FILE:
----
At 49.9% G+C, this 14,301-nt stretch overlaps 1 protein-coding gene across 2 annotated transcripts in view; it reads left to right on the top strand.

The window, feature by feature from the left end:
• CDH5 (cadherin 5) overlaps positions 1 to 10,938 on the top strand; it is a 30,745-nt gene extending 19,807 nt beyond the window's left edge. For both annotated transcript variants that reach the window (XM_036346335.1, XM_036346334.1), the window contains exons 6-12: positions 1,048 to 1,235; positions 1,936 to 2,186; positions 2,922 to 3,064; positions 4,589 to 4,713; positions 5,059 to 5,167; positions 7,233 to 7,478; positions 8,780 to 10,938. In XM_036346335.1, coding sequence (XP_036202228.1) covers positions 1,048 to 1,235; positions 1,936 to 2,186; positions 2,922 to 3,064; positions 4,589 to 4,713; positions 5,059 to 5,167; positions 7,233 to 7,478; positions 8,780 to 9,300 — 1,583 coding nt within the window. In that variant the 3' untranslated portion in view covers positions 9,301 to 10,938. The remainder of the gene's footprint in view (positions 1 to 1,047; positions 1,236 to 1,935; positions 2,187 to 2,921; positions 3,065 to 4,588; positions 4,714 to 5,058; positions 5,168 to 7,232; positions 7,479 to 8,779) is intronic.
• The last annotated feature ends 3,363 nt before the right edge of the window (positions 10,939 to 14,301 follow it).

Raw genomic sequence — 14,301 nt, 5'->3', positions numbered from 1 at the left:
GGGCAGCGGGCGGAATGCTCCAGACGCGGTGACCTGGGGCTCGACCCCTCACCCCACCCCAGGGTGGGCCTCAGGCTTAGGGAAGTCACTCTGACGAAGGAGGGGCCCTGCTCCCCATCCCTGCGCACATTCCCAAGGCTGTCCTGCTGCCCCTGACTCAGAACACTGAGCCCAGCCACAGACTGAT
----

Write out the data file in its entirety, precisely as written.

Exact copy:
At 49.9% G+C, this 14,301-nt stretch overlaps 1 protein-coding gene across 2 annotated transcripts in view; it reads left to right on the top strand.

The window, feature by feature from the left end:
• CDH5 (cadherin 5) overlaps positions 1 to 10,938 on the top strand; it is a 30,745-nt gene extending 19,807 nt beyond the window's left edge. For both annotated transcript variants that reach the window (XM_036346335.1, XM_036346334.1), the window contains exons 6-12: positions 1,048 to 1,235; positions 1,936 to 2,186; positions 2,922 to 3,064; positions 4,589 to 4,713; positions 5,059 to 5,167; positions 7,233 to 7,478; positions 8,780 to 10,938. In XM_036346335.1, coding sequence (XP_036202228.1) covers positions 1,048 to 1,235; positions 1,936 to 2,186; positions 2,922 to 3,064; positions 4,589 to 4,713; positions 5,059 to 5,167; positions 7,233 to 7,478; positions 8,780 to 9,300 — 1,583 coding nt within the window. In that variant the 3' untranslated portion in view covers positions 9,301 to 10,938. The remainder of the gene's footprint in view (positions 1 to 1,047; positions 1,236 to 1,935; positions 2,187 to 2,921; positions 3,065 to 4,588; positions 4,714 to 5,058; positions 5,168 to 7,232; positions 7,479 to 8,779) is intronic.
• The last annotated feature ends 3,363 nt before the right edge of the window (positions 10,939 to 14,301 follow it).

Raw genomic sequence — 14,301 nt, 5'->3', positions numbered from 1 at the left:
GGGCAGCGGGCGGAATGCTCCAGACGCGGTGACCTGGGGCTCGACCCCTCACCCCACCCCAGGGTGGGCCTCAGGCTTAGGGAAGTCACTCTGACGAAGGAGGGGCCCTGCTCCCCATCCCTGCGCACATTCCCAAGGCTGTCCTGCTGCCCCTGACTCAGAACACTGAGCCCAGCCACAGACTGAT